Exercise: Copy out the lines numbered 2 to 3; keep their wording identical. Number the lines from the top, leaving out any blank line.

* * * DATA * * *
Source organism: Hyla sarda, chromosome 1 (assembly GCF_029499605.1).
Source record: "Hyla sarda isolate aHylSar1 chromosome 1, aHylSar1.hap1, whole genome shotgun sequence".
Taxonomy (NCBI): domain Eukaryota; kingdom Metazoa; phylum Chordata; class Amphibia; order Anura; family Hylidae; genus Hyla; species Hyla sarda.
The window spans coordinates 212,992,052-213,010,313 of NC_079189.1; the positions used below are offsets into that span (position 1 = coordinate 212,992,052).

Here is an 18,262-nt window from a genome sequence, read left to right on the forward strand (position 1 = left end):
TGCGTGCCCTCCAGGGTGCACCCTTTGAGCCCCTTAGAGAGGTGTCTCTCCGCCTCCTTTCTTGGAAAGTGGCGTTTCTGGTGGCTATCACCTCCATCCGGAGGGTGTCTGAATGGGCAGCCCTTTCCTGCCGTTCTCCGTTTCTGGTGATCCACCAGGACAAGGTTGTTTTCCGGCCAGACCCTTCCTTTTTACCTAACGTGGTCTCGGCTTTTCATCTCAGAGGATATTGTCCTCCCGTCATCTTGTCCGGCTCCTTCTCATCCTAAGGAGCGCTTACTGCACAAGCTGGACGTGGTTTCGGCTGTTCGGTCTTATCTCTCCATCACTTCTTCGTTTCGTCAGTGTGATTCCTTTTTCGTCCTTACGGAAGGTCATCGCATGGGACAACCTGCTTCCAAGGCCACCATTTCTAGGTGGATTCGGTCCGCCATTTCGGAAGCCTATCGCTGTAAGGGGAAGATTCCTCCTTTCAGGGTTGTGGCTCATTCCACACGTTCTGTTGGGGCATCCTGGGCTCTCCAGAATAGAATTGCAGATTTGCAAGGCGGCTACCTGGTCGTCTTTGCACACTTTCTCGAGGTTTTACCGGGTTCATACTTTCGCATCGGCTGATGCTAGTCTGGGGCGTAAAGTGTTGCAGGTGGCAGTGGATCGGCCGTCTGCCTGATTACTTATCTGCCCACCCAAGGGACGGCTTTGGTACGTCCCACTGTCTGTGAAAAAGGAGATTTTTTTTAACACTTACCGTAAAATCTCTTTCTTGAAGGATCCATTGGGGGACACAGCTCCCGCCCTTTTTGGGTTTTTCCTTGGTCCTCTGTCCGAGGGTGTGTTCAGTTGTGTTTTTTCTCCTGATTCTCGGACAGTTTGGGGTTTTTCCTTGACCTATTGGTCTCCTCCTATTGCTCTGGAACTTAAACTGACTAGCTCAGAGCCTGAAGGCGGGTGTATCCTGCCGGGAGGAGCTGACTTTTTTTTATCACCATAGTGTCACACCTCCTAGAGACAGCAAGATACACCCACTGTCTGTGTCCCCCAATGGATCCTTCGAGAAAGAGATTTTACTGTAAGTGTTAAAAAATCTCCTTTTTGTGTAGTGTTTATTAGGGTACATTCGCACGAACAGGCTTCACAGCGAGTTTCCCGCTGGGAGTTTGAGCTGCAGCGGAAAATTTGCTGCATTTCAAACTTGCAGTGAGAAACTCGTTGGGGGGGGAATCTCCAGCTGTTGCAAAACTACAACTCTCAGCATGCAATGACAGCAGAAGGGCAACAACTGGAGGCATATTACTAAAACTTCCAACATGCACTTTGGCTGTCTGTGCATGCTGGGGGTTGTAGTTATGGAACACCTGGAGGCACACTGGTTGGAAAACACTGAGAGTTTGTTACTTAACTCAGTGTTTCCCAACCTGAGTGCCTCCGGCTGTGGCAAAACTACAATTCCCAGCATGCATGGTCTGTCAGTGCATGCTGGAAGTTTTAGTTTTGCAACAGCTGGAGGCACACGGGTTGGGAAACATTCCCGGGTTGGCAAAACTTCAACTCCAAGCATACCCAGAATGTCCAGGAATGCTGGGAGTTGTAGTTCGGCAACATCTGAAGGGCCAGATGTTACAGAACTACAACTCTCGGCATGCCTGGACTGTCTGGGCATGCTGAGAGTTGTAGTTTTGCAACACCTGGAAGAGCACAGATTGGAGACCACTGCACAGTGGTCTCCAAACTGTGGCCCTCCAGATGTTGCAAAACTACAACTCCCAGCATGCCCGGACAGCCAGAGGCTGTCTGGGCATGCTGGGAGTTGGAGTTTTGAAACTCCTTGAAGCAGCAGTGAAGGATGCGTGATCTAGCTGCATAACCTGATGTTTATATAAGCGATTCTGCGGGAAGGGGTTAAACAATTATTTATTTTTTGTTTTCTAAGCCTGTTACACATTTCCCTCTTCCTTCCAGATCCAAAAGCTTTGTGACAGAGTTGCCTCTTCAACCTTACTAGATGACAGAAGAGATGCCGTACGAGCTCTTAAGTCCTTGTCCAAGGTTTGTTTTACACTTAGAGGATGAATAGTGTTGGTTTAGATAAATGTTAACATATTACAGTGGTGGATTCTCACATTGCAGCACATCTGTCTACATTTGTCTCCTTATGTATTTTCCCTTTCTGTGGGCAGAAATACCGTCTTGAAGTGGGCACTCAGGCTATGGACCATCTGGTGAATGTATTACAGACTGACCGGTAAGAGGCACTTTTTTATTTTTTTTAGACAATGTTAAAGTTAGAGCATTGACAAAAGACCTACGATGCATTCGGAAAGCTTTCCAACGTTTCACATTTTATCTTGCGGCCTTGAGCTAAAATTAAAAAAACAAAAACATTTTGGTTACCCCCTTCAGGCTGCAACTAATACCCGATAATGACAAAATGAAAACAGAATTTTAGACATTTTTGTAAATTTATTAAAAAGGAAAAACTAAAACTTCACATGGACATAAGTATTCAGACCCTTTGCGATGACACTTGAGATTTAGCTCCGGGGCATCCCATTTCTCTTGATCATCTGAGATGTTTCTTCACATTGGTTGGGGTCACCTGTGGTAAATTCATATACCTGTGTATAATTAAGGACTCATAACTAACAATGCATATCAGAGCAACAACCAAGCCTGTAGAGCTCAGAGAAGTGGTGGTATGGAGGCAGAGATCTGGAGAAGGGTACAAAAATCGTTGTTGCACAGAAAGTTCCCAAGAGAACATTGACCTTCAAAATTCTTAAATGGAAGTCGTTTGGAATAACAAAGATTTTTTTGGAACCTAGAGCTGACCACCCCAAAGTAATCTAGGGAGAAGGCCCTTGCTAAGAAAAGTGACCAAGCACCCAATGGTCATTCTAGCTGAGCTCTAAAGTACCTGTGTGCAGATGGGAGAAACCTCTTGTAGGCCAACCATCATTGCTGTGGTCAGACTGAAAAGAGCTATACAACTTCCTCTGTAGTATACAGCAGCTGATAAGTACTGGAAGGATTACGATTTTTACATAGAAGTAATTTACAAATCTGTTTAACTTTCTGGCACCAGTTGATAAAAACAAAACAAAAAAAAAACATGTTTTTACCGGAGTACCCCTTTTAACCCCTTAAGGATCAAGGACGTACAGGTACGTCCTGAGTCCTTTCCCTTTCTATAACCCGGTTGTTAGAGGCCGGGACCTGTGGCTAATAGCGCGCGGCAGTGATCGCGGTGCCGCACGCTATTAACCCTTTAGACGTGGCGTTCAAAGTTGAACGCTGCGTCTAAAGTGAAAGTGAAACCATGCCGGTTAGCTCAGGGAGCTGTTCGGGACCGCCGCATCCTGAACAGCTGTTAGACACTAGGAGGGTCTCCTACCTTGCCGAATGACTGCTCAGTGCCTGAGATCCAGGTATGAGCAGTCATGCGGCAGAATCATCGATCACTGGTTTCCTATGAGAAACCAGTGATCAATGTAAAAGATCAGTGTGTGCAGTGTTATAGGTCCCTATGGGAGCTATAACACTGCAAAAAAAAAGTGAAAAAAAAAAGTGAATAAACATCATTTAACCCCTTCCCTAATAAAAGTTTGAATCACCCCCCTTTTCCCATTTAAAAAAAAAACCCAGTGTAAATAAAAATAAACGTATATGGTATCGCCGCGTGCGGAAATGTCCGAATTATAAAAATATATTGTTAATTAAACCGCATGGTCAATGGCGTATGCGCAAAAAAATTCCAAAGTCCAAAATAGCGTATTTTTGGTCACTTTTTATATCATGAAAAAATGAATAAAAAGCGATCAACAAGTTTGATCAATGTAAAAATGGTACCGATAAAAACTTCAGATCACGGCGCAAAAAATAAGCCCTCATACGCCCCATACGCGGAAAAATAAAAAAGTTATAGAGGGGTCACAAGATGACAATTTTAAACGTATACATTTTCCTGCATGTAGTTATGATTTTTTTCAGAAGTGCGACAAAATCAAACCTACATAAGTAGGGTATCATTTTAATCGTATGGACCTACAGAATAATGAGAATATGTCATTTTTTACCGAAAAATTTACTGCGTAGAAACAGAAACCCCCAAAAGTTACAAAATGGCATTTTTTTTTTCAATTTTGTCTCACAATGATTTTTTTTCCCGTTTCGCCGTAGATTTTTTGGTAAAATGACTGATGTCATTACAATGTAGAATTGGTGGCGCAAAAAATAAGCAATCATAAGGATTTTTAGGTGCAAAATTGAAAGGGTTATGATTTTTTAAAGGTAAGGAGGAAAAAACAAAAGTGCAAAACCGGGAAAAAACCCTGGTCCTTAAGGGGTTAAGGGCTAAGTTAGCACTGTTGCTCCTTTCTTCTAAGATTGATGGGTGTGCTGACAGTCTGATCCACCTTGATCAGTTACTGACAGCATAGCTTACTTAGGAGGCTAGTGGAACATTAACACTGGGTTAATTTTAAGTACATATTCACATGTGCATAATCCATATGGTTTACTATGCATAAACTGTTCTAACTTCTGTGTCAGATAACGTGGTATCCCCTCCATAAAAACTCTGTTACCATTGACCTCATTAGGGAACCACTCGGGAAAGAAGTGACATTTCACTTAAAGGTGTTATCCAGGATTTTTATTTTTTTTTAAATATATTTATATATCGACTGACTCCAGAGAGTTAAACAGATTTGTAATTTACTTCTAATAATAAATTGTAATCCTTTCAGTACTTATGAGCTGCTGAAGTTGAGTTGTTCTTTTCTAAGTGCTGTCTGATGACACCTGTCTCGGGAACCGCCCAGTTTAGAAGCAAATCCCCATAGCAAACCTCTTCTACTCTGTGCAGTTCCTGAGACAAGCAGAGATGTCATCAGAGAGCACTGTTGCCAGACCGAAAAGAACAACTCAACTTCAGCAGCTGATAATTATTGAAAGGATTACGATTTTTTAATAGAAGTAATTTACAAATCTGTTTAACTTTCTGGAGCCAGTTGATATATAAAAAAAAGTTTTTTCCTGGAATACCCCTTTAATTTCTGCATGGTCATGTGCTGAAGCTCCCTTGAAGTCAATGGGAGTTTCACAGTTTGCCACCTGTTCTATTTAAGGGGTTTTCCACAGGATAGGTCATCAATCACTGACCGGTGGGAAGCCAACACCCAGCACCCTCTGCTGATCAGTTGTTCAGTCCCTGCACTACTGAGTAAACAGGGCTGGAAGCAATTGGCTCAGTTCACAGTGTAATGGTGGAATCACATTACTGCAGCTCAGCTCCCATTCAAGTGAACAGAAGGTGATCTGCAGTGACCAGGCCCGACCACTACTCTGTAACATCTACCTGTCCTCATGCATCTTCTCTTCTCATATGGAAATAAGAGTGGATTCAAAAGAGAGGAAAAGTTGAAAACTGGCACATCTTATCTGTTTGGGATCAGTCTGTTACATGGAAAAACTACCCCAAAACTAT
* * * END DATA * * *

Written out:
Source record: "Hyla sarda isolate aHylSar1 chromosome 1, aHylSar1.hap1, whole genome shotgun sequence".
Taxonomy (NCBI): domain Eukaryota; kingdom Metazoa; phylum Chordata; class Amphibia; order Anura; family Hylidae; genus Hyla; species Hyla sarda.